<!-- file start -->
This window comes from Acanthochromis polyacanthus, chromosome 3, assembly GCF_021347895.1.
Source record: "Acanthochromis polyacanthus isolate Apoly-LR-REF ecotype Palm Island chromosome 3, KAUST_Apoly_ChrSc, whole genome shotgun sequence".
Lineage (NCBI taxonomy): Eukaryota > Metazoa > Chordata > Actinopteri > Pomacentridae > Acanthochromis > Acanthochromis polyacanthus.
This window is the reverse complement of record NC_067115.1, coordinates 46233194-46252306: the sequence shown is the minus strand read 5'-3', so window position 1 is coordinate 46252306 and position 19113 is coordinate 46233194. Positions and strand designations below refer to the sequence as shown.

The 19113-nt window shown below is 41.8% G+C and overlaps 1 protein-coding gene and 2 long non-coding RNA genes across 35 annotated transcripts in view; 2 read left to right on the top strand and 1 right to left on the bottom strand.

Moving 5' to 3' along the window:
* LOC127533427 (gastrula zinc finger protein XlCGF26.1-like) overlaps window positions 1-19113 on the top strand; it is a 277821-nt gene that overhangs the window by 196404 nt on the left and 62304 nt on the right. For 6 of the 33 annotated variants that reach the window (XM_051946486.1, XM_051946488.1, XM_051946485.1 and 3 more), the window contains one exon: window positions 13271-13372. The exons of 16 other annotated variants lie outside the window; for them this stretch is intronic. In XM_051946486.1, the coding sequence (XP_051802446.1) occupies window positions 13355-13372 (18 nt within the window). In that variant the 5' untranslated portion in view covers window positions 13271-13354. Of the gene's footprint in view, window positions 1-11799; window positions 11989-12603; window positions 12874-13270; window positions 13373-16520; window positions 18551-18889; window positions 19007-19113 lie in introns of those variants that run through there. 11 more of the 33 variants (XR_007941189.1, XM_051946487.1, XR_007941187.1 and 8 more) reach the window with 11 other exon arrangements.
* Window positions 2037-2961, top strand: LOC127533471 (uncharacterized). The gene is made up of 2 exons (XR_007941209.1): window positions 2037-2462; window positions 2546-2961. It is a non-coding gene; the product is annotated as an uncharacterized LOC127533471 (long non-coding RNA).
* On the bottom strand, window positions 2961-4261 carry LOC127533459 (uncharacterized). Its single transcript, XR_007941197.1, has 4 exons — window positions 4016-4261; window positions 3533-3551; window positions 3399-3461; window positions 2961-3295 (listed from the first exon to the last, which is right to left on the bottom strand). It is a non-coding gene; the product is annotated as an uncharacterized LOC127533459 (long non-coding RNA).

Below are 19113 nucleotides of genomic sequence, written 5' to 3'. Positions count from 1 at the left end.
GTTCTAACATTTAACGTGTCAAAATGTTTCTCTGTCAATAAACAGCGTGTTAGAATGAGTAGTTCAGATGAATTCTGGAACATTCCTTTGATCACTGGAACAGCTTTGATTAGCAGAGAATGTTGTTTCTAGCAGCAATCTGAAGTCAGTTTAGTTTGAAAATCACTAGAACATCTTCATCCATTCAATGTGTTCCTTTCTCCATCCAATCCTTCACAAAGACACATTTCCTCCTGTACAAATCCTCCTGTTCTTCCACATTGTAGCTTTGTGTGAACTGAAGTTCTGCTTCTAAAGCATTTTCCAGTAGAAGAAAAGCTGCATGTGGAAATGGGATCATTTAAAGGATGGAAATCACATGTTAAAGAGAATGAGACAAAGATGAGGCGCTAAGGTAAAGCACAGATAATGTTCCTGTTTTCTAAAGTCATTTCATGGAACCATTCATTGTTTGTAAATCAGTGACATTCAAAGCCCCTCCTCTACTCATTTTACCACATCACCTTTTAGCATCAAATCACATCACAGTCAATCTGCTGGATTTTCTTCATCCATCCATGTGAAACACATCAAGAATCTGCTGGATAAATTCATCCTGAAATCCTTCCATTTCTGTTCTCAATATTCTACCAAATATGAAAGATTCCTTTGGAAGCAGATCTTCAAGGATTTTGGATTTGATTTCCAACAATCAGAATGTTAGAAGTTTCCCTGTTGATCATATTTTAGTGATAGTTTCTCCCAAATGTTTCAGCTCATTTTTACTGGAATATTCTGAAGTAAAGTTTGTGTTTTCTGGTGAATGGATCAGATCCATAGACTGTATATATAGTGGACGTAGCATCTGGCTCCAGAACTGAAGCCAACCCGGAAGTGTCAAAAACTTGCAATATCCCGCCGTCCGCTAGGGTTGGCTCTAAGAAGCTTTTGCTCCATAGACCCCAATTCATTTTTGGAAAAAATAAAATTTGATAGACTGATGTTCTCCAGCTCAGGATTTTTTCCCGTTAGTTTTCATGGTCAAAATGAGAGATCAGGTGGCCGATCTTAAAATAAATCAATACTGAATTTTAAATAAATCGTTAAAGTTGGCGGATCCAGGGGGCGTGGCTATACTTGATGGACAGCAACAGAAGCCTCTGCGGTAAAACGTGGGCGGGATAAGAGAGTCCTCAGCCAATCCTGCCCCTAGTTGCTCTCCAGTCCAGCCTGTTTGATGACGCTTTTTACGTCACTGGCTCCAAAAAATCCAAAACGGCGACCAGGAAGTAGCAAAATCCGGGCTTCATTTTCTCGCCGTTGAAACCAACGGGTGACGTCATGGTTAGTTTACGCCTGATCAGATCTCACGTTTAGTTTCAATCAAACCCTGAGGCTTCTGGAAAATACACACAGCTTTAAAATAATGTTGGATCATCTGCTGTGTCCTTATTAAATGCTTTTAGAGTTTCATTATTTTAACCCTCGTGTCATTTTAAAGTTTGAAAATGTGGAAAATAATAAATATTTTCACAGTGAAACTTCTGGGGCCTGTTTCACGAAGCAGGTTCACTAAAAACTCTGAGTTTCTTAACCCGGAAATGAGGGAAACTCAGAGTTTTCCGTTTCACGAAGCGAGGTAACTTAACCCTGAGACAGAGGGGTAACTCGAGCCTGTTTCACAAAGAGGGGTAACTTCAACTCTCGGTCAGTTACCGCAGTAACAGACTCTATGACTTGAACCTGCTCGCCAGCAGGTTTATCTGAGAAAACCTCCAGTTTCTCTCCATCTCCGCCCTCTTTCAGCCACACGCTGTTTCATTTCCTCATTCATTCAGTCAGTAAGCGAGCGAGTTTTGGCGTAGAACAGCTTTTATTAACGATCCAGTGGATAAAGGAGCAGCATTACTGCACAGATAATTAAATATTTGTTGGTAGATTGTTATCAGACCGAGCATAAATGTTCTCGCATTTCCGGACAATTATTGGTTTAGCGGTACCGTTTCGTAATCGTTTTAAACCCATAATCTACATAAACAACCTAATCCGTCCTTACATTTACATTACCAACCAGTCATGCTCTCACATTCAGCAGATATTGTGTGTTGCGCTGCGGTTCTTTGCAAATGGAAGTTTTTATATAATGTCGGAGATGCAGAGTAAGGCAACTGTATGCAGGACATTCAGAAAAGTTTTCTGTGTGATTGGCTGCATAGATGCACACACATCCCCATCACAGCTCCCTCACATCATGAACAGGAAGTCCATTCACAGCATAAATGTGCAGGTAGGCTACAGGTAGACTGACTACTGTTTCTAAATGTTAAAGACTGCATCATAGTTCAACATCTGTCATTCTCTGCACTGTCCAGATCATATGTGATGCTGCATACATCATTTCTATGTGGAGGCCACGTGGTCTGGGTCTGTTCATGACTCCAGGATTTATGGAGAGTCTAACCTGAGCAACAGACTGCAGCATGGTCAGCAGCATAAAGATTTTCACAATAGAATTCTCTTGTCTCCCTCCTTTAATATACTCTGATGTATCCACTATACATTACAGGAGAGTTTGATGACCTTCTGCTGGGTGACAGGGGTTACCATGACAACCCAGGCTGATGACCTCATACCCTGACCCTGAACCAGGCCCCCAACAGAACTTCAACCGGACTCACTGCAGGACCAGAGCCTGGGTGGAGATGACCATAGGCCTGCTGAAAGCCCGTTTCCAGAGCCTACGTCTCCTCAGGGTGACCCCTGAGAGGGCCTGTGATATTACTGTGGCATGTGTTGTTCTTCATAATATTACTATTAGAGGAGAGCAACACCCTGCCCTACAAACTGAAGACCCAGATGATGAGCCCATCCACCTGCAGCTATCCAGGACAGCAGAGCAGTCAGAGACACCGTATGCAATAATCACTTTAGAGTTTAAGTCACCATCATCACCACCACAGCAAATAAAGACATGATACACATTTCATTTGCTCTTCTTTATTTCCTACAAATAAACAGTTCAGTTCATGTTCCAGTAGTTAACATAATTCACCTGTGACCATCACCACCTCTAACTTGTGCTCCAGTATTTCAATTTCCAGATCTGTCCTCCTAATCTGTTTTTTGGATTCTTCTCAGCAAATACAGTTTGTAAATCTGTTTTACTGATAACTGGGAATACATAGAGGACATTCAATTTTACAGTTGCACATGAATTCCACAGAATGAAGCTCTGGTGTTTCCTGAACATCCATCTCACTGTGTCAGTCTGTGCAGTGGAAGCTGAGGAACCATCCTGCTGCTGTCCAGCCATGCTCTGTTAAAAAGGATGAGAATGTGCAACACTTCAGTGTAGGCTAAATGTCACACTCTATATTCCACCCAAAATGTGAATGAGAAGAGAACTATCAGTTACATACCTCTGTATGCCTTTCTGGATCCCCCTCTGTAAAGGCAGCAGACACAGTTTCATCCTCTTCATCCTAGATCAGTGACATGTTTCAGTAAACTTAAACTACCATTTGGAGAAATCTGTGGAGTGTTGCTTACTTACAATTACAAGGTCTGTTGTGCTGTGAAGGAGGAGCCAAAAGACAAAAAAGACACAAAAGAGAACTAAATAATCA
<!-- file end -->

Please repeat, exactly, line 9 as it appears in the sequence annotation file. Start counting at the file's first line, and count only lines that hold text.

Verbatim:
* On the bottom strand, window positions 2961-4261 carry LOC127533459 (uncharacterized). Its single transcript, XR_007941197.1, has 4 exons — window positions 4016-4261; window positions 3533-3551; window positions 3399-3461; window positions 2961-3295 (listed from the first exon to the last, which is right to left on the bottom strand). It is a non-coding gene; the product is annotated as an uncharacterized LOC127533459 (long non-coding RNA).